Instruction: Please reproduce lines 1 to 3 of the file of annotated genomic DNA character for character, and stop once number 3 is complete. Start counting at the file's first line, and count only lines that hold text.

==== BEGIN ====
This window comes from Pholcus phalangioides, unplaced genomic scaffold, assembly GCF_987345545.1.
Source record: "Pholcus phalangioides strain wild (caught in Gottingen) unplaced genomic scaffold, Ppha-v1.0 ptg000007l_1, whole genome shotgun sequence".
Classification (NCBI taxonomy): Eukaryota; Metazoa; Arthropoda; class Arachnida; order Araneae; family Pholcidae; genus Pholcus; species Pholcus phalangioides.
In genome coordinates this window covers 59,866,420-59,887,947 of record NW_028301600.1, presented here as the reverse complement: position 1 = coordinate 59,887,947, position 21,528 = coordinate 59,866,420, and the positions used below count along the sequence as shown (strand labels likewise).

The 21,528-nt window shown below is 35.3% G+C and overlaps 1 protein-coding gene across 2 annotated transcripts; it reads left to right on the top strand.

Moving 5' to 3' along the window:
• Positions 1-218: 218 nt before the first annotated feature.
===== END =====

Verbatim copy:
This window comes from Pholcus phalangioides, unplaced genomic scaffold, assembly GCF_987345545.1.
Source record: "Pholcus phalangioides strain wild (caught in Gottingen) unplaced genomic scaffold, Ppha-v1.0 ptg000007l_1, whole genome shotgun sequence".
Classification (NCBI taxonomy): Eukaryota; Metazoa; Arthropoda; class Arachnida; order Araneae; family Pholcidae; genus Pholcus; species Pholcus phalangioides.